“We can solve any problem by introducing an extra level of indirection.”
So let’s try that as a guideline for the use-case of requirements management for a project:
- Assume that everyone on the project must know everything everyone else does
- Everyone writes down what they know (Bus Factor)
- What is written down is shared in one document, location, or tool
- Everyone refers to that centralized location instead of the the entire group
The resulting graph now looks like the following where the green node is the centralized documentation:
You can see that the complexity of communication is now linear in growth. The trade-off being that the centralized node can be more complex to manage and coordinate.
# The Rule of Seven
Not all communications are created equal. We can’t reduce everything to a centralized repository of documentation in which all knowledge is referenced and managed. There are still many places where we must maintain the human element. The question is: can we simply replace that central node in the previous example with a person and maintain the scaling benefits? The answer is ‘yes’ and no; there are limits at scale.
There is a concept in psychology referred to sometimes as “Miller’s Law” or more commonly as The Rule of 7 ± 2. It basically says human beings can only manage about seven objects/ideas in our active memory at a time. Additionally, we on average work ~8 hours a day. While those exact numbers vary between individuals the larger takeaway here is that a person cannot operate on an order-of-magnitude more than these numbers. We don’t keep dozens of objects in active memory nor working more than 24 hours in a day.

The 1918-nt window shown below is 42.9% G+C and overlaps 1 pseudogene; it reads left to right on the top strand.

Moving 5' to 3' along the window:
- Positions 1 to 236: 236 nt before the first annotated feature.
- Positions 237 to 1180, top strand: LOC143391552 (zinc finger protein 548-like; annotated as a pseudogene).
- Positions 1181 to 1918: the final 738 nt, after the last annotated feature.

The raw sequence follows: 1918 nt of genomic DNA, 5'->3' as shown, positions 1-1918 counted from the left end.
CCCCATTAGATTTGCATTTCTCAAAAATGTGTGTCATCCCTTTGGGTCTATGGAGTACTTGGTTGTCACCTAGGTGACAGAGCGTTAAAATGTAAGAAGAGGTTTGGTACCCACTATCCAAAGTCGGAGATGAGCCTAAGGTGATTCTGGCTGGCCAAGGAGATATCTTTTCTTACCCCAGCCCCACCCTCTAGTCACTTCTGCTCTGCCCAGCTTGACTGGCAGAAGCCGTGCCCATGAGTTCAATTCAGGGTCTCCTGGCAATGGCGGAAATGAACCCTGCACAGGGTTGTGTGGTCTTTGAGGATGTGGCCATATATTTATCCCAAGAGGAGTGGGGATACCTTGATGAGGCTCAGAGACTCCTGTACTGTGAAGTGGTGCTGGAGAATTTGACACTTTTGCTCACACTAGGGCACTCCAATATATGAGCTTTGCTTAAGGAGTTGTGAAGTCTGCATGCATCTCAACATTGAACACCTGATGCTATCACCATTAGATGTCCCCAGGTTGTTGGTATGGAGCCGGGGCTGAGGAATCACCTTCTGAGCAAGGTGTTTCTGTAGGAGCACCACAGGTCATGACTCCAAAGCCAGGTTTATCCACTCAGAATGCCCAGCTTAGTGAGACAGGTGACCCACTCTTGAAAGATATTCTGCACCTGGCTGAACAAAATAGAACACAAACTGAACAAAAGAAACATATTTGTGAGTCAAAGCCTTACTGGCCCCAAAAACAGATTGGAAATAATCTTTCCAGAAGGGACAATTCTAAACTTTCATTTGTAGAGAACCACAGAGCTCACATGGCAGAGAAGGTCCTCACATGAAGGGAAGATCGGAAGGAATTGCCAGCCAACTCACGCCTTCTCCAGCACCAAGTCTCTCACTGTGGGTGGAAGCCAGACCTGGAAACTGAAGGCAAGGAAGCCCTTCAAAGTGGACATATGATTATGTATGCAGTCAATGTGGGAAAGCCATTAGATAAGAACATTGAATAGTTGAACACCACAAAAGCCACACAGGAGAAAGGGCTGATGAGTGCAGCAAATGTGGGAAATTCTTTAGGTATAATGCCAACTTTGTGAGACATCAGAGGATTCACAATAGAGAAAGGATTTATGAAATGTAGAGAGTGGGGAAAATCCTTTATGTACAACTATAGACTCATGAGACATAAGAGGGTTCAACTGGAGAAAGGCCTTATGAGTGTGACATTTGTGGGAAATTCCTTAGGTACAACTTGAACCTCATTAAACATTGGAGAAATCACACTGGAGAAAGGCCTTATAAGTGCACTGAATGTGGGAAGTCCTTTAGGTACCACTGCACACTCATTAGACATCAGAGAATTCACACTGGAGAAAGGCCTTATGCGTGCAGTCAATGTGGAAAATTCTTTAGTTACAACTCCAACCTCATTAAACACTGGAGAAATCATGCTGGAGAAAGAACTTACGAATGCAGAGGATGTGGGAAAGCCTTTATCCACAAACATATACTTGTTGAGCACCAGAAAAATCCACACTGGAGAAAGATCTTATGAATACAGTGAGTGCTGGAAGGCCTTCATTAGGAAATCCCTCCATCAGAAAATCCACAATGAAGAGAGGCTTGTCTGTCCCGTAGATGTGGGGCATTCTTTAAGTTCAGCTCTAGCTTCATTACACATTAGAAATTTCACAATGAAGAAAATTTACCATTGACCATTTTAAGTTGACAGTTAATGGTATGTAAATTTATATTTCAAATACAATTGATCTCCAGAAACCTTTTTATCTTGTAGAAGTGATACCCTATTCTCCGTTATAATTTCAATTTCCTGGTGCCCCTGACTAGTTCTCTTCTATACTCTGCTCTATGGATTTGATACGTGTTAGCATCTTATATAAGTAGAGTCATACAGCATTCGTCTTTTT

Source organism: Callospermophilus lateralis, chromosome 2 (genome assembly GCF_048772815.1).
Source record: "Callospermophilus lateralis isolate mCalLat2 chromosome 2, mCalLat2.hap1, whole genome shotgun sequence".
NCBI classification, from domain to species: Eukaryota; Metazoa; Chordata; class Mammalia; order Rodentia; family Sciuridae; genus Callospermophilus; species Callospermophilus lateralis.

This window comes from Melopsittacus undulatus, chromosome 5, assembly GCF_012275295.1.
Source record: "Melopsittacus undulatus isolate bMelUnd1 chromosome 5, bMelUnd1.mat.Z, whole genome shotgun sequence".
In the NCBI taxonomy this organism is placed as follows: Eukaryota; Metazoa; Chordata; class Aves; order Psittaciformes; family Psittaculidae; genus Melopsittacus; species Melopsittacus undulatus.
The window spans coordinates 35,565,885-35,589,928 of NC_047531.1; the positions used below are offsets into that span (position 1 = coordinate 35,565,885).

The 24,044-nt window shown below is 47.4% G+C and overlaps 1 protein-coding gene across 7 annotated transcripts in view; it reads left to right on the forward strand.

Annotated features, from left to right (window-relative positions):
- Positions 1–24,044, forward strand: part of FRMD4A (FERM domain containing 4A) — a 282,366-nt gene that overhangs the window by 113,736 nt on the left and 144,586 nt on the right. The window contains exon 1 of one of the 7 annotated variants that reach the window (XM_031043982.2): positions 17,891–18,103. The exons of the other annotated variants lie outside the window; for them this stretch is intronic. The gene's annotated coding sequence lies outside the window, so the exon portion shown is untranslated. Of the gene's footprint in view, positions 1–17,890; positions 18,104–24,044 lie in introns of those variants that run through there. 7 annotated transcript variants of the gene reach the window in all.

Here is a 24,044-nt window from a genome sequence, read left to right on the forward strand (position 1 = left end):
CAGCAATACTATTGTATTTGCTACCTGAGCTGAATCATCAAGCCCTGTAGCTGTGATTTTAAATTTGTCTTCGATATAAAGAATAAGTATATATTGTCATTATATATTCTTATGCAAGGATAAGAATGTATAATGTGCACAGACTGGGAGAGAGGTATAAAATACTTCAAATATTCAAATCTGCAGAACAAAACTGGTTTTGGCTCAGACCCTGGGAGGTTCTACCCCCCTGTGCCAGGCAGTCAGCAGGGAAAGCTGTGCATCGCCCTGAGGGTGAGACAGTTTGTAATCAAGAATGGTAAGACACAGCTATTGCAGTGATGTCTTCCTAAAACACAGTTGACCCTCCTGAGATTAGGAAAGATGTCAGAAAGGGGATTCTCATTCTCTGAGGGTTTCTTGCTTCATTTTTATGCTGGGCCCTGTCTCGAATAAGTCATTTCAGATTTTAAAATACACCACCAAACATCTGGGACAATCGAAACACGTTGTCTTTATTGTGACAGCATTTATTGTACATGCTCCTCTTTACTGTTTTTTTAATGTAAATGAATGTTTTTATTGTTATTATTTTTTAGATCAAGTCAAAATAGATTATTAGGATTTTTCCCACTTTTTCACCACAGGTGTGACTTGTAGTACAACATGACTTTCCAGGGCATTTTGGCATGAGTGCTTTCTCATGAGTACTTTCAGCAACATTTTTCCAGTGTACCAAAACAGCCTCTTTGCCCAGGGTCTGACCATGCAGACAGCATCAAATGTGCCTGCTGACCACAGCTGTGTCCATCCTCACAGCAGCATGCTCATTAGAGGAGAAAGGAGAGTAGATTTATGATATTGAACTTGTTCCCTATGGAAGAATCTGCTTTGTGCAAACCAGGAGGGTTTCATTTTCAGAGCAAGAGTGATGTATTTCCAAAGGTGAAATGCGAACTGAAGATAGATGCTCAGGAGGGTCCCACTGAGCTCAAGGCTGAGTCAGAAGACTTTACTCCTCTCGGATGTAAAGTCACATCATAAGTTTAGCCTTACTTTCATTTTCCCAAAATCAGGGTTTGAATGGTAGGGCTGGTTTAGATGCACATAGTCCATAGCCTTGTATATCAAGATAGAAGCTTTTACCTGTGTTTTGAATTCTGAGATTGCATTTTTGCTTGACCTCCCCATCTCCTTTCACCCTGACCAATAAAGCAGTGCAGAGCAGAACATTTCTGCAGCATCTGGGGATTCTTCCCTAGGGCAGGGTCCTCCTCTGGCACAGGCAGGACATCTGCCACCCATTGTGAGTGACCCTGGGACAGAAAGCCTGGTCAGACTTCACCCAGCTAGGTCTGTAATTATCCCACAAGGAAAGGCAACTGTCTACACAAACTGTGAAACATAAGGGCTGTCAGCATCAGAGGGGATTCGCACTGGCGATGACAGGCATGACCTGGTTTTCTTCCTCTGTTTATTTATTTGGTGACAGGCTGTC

The consequence of these human limitations is that we use tricks like chunking to try and abstract the details. If we use the example of human management: how many meetings can we practically hold in a day with them being useful? 4-6? 10-20? How many direct reports? At what number do these begin to be less useful or become a hindrance? When do you become the bottleneck of communication and coordination? It doesn’t matter what that number is exactly to understand the concept. What’s more important is to see how the topology of our communication structure can change as it scales given the new constraints:
If you squint you might see the CEO in the middle as the red node, some managers as the purple nodes, the employees as the blue nodes, and maybe the green nodes as project documentation for each group. Again, it doesn’t matter what they represent so much as the topology that is forming. Here is a slight variation where the edge nodes (teams?) are free to communicate with one another (and perhaps re-introducing the Bus Factor as mentioned earlier):
Can you think of other variations in these communication graphs? Perhaps you have other examples you’ve seen in practice. One example can be found in Nexus, also referred to as the Scaled Scrum framework. Notice the key components mentioned in their documentation:
- A centralized backlog
- 3-9 Scrum Teams
- Each Scrum team is 3-9 individuals in size
While some in that community think this was some profound insight, you know from the above lessons that it was more-so a (re-)discovery of the constraints nature and the universe have put upon us this this area.
# Free to Choose but no Free Lunch
If you recognize and honor the constraints when scaling your communication structures, you are free to choose within them as shown in the last two example figures. There is no free lunch though and there are issues even at larger scales that may not be clear. Recall the guideline we followed earlier: